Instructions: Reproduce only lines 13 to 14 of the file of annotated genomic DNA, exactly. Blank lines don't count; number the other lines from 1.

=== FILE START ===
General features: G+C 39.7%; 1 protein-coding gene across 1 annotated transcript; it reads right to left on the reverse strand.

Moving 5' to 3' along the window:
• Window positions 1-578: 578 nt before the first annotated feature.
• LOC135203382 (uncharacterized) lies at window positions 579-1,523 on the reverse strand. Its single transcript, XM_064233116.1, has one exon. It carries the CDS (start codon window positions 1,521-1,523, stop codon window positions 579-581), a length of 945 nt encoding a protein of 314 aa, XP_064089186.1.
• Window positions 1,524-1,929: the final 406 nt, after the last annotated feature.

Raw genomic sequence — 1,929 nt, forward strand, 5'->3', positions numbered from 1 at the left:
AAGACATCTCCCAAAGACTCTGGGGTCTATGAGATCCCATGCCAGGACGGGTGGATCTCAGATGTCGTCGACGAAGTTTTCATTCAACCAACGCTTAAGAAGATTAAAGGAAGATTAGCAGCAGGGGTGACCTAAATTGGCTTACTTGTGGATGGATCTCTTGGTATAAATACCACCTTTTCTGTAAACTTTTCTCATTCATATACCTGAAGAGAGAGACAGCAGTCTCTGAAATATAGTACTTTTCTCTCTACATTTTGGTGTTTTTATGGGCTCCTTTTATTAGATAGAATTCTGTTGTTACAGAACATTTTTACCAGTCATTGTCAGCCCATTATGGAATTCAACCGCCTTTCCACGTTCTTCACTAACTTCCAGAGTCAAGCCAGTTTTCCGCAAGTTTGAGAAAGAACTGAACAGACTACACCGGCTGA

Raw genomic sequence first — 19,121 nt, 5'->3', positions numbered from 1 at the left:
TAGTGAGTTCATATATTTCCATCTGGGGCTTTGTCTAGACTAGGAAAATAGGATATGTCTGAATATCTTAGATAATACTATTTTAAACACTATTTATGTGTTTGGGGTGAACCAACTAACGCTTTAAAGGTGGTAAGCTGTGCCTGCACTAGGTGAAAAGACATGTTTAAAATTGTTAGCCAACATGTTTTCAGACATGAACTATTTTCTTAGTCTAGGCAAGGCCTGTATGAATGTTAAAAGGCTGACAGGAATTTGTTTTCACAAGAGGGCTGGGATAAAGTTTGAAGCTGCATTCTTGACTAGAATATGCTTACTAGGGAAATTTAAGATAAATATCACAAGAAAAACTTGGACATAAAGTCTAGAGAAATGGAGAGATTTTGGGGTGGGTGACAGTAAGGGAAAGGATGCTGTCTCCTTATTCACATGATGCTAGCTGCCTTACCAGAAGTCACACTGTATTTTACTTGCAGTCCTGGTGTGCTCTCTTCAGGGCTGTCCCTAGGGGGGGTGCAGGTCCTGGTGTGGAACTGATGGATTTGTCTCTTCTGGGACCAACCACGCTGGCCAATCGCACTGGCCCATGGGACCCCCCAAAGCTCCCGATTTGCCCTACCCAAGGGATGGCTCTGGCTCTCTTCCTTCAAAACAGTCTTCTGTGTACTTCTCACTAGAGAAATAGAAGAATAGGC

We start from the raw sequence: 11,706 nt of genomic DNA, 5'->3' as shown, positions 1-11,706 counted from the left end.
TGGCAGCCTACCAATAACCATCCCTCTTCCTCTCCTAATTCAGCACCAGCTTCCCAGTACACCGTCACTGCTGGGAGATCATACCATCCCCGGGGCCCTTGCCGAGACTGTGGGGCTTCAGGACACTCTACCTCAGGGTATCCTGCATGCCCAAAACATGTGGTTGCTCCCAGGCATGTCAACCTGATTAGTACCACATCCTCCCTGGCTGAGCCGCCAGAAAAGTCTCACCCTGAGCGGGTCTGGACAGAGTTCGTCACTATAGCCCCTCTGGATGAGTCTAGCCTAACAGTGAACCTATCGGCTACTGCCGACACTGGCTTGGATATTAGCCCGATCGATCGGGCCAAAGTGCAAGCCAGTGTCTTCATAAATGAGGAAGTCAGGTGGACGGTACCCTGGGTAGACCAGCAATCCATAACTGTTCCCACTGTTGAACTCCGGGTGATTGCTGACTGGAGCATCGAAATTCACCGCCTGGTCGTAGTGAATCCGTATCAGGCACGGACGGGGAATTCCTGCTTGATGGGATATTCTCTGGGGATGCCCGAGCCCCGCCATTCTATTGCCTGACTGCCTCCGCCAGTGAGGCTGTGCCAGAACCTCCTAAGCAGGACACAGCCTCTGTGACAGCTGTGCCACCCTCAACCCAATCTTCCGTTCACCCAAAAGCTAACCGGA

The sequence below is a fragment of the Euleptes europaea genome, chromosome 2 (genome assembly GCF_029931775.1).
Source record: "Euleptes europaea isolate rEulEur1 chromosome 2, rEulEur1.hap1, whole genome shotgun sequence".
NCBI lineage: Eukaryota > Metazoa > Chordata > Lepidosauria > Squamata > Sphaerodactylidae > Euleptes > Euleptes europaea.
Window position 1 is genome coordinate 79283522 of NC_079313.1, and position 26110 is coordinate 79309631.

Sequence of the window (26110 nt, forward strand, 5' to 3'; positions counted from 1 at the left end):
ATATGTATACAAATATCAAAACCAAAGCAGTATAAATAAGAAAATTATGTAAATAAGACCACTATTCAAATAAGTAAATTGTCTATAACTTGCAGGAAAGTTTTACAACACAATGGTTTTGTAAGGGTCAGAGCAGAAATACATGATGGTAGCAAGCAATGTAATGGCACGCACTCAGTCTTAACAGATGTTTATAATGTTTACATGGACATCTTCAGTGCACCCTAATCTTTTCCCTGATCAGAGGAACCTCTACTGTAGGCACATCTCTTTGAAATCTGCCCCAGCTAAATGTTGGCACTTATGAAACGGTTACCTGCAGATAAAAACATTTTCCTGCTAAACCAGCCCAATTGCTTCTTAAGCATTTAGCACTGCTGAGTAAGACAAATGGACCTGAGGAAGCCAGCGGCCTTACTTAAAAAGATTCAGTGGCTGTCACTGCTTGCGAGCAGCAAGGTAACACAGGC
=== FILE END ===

Source record: "Euleptes europaea isolate rEulEur1 chromosome 2, rEulEur1.hap1, whole genome shotgun sequence".
NCBI lineage: Eukaryota > Metazoa > Chordata > Lepidosauria > Squamata > Sphaerodactylidae > Euleptes > Euleptes europaea.